'Now, now, John, I don't want to spill the beans too early on, do I? We've got a lot of time together yet, I'd rather keep some things a mystery right now, hmm?'

'Sherlock will figure this out, he'll find you.'

'No doubt he will, when I want him to,' Moriarty says lightly, sounding rather bored by the conversation now. 'But not until then.' He pauses and cocks his head to one side, studying John like a curious child. 'I could kill you now, of course. One little nod...' he flicks his head towards the gunman on his left, and John sees the man's hand tighten on the weapon, 'and it's all over...imagine how entertaining it would be to see how Sherlock would react to that!' He stops again, and John can't help but feel it's for effect as much as anything; he's enjoying his dramatic threats, watching John squirm under his gaze, unable to move.

John's eyes dart between the guns pointed at him and Moriarty's face; fear has replaced anger now. He knows Moriarty wouldn't hesitate to kill him, and he knows there isn't the slightest chance of escape. He swallows, trying to force his heart to beat slower; it's trembling erratically in his chest and it's all he can do to stop himself shaking. It's no good having military training if he knows he would have no chance to use it.

'But then you see, I wouldn't get to see him react to this, and it's going to be so much fun. He won't like having a puzzle he can't solve, he definitely won't. You'll be here...and there's not a thing he can do about it.'

The hospital is quiet, which relieves Sherlock because he doesn't need overly anxious nurses or irate doctors ordering him back to his bed. He's managing to block out most of the pain by focusing on the task at hand; he's grown accustomed to ignoring the unnecessary, and he doesn't need the distraction of his own physical weakness getting in his way.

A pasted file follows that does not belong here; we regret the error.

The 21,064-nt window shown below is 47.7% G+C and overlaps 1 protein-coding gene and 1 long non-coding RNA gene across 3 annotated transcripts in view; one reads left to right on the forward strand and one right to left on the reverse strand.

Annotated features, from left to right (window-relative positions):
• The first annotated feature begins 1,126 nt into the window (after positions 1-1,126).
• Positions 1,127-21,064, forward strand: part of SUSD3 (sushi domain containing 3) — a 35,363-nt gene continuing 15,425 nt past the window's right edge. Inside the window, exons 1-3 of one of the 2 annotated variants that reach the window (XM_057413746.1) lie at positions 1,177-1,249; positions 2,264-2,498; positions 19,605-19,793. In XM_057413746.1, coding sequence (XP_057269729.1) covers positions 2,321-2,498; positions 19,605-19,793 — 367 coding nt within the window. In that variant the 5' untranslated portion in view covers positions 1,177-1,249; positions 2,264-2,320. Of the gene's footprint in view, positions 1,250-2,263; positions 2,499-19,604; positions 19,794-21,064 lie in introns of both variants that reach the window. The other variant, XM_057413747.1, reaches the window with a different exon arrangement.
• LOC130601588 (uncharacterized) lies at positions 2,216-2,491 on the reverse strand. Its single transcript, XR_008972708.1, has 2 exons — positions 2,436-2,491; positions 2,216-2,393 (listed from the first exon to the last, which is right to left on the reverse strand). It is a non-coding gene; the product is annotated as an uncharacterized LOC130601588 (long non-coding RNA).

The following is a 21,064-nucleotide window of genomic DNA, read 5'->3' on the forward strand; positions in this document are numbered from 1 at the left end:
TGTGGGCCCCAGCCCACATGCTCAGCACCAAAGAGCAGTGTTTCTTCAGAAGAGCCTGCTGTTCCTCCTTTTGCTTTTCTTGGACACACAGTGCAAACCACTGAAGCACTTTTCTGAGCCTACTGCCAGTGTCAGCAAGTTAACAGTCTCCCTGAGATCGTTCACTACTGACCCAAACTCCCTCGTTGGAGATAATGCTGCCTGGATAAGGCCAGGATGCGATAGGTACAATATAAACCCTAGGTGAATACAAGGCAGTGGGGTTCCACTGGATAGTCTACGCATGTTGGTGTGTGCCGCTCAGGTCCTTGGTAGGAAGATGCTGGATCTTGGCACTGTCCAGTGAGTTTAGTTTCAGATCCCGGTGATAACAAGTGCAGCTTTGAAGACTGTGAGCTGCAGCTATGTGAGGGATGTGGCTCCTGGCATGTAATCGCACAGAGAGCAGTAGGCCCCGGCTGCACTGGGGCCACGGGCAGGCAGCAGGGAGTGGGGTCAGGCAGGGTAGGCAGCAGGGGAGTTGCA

Nonetheless, the journey is slow and he has to stop more than once to catch his breath and reinforce his blockade against the pain, which is growing stronger the longer he is away from the morphine drip.

By the time he reaches John's room he has only seen two nurses, but both were too busy attempting to calm a hysterical woman down to notice him pass. He pushes open the door.

The place is spotless. Moriarty's accomplice has left not a single mark to betray his presence, and every sign of John has been erased as well; for a moment he thinks he has the wrong room, but he knows that Moriarty has done this deliberately. He has covered his tracks completely, knowing how it would infuriate Sherlock not to be able to see anything.

But everyone makes mistakes, Sherlock reminds himself. Even Moriarty will eventually.

'Sir?' The voice of a young woman calls, but Sherlock ignores it, pulling open the draw of John's bedside table and finding it empty. 'Sir, you need to come with me.'

'I'm busy,' he says without looking at her, instead scanning every inch of the room in search of something, anything, to tell him that either John or his abductor were ever in it, but he finds none; the room is completely clean.

'Sir, please sit down.' She sounds worried.

'I'm fine,' he tells her, 'I'm busy.' He throws back the sheets of the bed, hoping for another note from Moriarty but there is nothing – he shouts out in frustration, grabbing at his own hair as he paces, ignoring the steadily increasing pain in his abdomen.

'Mr Holmes, you need to sit down right now.' The voice is deeper and more authoritative than the nurse's, but no more effective. The doctor comes forwards and places a hand on Sherlock's arm; the detective shrugs it away. 'Sir, sit down; you've split your stitches, you need to stop moving around, now.'

Surprised, Sherlock looks down, and notices for the first time the dark red stain spreading steadily across his hospital gown. He automatically presses a hand to the wound in a vain attempt to stem the flow; he feels suddenly dizzy and stumbles, his vision blurry.

How inconvenient.